I submitted a request for a lineage match in late April. I provided my list of names through the generations from Hopkins to myself. The Society’s review cost me $75, and they warned me it would take several weeks to receive a response. Their service involves searching the accepted lines of their members to see if and where I fit in.

This week I received a response. The first six generations, running from Stephen Hopkins down six generations to Thomas Snow and Hannah Lincoln, match the information already in their records. If I want to join, I must now submit documentation for my descent from this couple.

Only one other application in their files claims descent from Thomas and Hannah, through a son Edward. They surmise that he was a brother to my ancestor Lucy Snow, also a child of Thomas and Hannah. They offered to send me the Edward Snow lineage application so I can compare information.

They also forwarded my match inquiry to the historian for my local Colorado chapter of the Mayflower Society. She immediately sent me a welcome letter with instructions on how to complete a membership application. This will involve providing birth, marriage, and death proof for every generation between Thomas and Hannah Snow and myself, a total of seven generations.

I set to work on gathering and copying my documents right away. Then I found that my copier needed either repair or replacement. We decided to order a new one, and I am waiting for it to arrive. Copying any of my proof documents will have to wait a few days.

The Society has a lot of rules on what evidence of lineage they will accept. I do not know whether everything I have gathered will pass the test. I hope it does, but I am prepared to do some more searching for other items they may require.

If I am turned away because I cannot locate and provide sufficient evidence, of course I will be disappointed. Yet in my mind, I am satisfied that I have placed myself in the correct family tree. If Grandma had only known.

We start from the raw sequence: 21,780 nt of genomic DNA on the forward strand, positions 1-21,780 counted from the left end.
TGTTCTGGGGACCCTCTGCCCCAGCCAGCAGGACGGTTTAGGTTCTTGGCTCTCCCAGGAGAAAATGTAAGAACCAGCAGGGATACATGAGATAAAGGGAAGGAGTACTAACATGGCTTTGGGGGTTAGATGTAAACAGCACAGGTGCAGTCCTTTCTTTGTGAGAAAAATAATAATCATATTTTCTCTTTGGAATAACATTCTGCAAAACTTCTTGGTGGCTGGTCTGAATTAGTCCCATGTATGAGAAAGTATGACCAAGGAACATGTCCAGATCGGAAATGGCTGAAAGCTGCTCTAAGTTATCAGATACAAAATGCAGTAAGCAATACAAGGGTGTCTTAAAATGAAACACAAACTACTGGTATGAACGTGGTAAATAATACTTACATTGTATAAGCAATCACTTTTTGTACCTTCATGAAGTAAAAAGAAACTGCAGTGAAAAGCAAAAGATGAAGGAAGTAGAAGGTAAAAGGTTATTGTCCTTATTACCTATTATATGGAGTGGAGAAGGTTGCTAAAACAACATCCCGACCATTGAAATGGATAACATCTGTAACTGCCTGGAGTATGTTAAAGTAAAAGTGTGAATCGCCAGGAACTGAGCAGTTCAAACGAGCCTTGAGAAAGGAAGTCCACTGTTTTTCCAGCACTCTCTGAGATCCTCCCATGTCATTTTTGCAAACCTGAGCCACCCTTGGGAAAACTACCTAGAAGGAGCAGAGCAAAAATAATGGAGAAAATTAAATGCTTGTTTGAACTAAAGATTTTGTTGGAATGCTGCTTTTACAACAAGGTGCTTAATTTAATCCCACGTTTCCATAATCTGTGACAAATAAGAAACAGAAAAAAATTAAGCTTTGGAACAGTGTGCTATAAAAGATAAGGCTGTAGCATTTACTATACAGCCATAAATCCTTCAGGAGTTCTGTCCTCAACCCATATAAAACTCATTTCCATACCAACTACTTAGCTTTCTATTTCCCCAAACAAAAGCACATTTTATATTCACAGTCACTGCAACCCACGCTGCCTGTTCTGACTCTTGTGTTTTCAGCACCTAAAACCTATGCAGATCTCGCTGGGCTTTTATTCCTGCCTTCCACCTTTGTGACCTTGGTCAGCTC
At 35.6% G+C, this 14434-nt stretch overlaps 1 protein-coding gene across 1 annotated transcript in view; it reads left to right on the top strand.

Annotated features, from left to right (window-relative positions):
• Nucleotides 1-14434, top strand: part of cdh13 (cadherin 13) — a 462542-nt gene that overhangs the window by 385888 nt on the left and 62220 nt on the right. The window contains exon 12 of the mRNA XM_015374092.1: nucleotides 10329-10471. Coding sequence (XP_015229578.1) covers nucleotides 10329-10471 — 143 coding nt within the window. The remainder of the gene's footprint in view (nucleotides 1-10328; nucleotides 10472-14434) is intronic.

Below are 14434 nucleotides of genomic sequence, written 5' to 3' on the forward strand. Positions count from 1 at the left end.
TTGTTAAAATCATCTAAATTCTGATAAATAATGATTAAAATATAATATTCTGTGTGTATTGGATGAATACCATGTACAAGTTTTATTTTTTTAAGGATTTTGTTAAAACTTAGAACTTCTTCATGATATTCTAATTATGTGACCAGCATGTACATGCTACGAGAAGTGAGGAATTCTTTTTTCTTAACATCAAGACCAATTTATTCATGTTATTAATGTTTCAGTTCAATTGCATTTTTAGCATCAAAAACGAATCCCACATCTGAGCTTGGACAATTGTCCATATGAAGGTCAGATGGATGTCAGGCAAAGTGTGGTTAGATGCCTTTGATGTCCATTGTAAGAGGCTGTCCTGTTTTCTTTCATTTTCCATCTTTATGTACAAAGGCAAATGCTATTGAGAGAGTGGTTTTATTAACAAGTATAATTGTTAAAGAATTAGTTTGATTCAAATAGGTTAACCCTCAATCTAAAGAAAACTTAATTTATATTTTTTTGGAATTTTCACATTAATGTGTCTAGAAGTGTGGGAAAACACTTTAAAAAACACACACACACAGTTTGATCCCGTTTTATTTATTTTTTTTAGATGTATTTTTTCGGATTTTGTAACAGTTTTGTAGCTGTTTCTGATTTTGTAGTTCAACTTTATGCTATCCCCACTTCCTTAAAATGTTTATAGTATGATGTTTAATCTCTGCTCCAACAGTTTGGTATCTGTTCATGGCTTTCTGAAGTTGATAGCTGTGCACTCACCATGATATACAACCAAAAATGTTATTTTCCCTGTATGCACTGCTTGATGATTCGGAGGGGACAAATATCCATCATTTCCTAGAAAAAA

Who Was Jane Bee?

Thomas Snow of Harwich married Jane Bee of Eastham at Eastham, Massachusetts on October 12, 1762. I can find no other mention of this woman in the official records for Cape Cod. Who was she, and what became of her?

I have identified two men named Thomas Snow who lived at Harwich during that time:

  1. Thomas Snow, sometimes referred to as Thomas Snow, jr. This man, the son of Nathaniel Snow and Thankful Gage, was born November 19, 1735 and baptized November 23 at the Brewster church. On January 31, 1760, he married Hannah Lincoln at Harwich. The Brewster church has records of five children born to Thomas Snow, jr. and Hannah—Lucy (1760), Edward (1763), Bethiah, (1765), Hannah (1769), and Priscilla (1771). A cemetery marker at the old burying ground in Brewster records the deaths of Capt. Thomas Rogers Snow, son of Nathaniel and Thankful, (d. 1790 in Barbados) and his wife Hannah Snow (d. 1817).
  2. Thomas Snow, RW soldier. This man, son of Thomas Snow and Rachel Nickerson, both of Harwich, was born a few years earlier. Some sources say 1730, others say 1734. He, along with several siblings, was baptized at Harwich on July 17, 1737. He married first Rebecca Snow in 1752 and second Jane Magne/Mague. He had at least three children, including Gideon and Lydia. In 1777, the family moved to Maine where he lived until his death in 1825.

So where does Jane Bee fit into this picture? The Mayflower Families Fifth Generation Descendants, 1700-1880 claims that Jane Bee was the second wife of Thomas Snow, jr., above.

I cannot understand this. If Hannah Lincoln married Thomas in 1760, had several children with him, and outlived him, it seems odd to claim he married another woman, Jane Bee, two years after his first marriage. Who was this Jane, and what became of her?

I looked at many records from Eastham, her purported residence, this week. I found nothing else about her. No birth or baptism records for Jane Bee, no death record or cemetery marker for Jane Snow. No birth registrations or baptisms for any children of Thomas and Jane Snow.

There was a Bee family in Eastham at the time Jane would have been born. John Bee married Marcy Harris, and they had three daughters, Rebecca, Martha, and Marcy. I found no mention of a daughter Jane although this seems a likely family for her. A family tree on Ancestry.com has placed her in this family with no sources or further information.

I am stumped. Who was Jane Bee, and was her husband Thomas the same man described above as Thomas jr.?

My husband/tech advisor has a theory. Thomas Snow, jr. was a bigamist! Until I can come up with a better explanation for this situation, his idea is as good as any.